Friday, February 7, 2014

A saddle repair post

I got this little saddle last spring. It needed a repair to the rigging, and I'm just now feeling confident enough in my skills to get around to fixing it. A guy at the barn is looking for a saddle for his granddaughter to grow into, and I think this one might be just the ticket.

I made a patch to repair the rigging, making sure to match the original stitching holes onto the patch, which is not easy!

Stitching is not complete in this picture! 
It's funny how you can start out with a simple idea and then it just snowballs into a huge undertaking. After I patched the rigging, I decided that I should take off the skirt of the saddle to make a pattern for the new fleece I plan to sew on. Once I got the skirts off, I thought it would be a good idea to deconstruct the whole saddle so I could clean and oil each part front inside and outside. Then it would be a real renovation, plus good practice for any saddle I may want to take apart in the future. So I did that.

And that's when I found out the tree (the wooden frame of the saddle) had a chip cracked off it. Dave assured me that epoxy would make it as strong as ever, so that's getting glued and clamped before I put everything back together.

I washed each piece of the saddle with Ivory soap and warm water, then oiled them with pure neatsfoot oil. After letting them rest and absorb for the night, I began working in a light application on Lexol leather treatment morning and evening. After three days, they're looking pretty good!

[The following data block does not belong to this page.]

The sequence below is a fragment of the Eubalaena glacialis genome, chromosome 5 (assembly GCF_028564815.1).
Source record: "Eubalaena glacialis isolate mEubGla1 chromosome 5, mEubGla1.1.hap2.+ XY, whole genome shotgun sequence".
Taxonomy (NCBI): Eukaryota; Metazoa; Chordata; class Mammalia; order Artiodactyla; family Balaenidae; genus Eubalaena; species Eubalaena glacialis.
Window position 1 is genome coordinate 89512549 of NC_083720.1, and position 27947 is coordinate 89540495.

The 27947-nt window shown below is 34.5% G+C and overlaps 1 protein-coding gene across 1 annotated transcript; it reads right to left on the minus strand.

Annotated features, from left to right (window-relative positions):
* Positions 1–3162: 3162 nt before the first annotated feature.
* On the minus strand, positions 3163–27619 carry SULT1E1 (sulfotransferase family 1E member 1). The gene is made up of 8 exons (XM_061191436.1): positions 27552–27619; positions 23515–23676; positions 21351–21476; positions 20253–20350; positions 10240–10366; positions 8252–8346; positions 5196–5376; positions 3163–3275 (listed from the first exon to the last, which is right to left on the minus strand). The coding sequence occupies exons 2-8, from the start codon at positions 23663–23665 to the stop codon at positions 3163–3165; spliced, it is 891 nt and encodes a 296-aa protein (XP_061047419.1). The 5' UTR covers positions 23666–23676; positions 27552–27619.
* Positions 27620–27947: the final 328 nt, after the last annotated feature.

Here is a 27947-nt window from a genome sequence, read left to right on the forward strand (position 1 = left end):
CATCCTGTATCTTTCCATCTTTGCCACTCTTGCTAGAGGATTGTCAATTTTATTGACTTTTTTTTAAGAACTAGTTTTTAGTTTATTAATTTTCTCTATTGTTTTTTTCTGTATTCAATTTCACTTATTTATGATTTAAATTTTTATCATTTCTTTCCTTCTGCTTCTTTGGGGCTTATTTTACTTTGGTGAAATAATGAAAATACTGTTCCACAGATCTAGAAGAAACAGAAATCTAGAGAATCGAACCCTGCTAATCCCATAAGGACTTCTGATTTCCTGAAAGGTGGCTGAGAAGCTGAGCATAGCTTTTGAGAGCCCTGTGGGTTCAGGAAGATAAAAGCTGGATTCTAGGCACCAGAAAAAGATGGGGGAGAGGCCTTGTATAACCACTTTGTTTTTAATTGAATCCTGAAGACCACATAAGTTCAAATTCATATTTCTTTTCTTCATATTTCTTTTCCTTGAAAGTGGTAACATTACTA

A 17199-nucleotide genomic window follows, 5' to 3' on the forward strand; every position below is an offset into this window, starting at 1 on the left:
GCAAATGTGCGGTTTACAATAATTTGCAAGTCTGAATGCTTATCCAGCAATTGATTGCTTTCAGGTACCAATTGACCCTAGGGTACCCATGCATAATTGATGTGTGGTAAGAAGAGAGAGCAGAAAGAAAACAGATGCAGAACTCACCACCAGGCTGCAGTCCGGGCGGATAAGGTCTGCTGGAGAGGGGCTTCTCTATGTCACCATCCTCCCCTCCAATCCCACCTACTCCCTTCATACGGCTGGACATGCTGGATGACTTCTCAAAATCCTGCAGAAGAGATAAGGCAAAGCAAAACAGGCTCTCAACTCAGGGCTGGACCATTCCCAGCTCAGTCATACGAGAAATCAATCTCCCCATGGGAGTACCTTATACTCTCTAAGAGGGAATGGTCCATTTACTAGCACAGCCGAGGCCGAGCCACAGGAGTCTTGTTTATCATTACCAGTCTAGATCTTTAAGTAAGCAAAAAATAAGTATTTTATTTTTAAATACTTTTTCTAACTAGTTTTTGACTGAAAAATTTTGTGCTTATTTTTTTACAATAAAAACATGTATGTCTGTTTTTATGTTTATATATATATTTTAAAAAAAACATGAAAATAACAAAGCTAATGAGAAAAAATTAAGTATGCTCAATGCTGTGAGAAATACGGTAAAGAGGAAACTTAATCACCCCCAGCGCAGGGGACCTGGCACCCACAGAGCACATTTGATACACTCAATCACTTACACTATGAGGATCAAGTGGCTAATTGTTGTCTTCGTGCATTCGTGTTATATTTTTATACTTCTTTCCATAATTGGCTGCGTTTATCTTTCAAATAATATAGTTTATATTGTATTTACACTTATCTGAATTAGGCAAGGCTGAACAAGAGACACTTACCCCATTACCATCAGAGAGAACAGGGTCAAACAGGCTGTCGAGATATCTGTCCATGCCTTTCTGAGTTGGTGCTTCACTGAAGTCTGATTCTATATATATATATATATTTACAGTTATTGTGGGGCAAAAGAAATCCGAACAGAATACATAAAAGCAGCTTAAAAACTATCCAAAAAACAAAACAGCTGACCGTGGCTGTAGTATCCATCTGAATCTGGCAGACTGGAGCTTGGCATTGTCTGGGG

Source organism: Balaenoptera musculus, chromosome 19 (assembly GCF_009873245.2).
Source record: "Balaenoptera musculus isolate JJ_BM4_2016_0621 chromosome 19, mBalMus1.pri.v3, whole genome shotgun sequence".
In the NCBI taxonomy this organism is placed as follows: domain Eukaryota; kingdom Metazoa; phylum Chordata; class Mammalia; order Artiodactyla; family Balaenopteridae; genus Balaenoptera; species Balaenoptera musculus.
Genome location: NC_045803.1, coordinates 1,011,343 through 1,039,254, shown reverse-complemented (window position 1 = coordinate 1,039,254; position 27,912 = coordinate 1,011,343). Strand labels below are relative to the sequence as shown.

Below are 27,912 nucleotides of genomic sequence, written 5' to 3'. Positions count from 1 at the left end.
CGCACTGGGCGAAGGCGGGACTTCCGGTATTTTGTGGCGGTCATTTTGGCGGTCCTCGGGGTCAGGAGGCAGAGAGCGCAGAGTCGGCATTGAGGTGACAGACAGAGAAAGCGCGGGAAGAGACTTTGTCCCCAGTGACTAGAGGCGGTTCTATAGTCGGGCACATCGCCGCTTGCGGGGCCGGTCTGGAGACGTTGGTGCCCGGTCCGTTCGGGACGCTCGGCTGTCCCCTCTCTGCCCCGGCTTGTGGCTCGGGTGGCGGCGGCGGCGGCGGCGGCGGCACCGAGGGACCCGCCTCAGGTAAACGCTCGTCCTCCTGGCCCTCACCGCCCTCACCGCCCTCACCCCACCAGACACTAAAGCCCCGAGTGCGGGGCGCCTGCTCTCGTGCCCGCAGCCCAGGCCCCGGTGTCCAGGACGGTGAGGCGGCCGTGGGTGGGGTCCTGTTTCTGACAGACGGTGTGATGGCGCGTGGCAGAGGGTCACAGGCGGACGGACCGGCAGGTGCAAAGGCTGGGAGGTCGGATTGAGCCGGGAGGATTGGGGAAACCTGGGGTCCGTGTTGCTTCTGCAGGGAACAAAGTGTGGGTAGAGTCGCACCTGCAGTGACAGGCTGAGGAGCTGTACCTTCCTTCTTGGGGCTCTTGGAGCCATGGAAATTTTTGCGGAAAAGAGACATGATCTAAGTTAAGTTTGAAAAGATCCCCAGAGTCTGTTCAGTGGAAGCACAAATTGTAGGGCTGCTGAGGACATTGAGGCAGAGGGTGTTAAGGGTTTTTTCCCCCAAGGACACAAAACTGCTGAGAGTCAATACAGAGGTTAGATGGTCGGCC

Top : after washing and 3 days of conditioning; Bottom, filthy nasty piece not done yet.

The guy's granddaughter is only four, and though she has long legs for a little girl, they're still much shorter than the average adult's. I decided to try my hand at making half-size stirrup leathers. The seat on this saddle is only about 13-14 inches. I figure she can use the shorter stirrups now, then swap them for the original ones, and conceivably use this saddle into her teens. I didn't have leather stamps that exactly matched the saddle, but I found some that were similar enough. In the picture they need another application of dye, but you can see that the style and pattern is a pretty decent match.

It'll take another few months before I get this done. I work on it in between other projects and it's particularly cold right now to be out in the garage (even with the space heater running) so don't expect any finished project pictures of the saddle soon. But someday!

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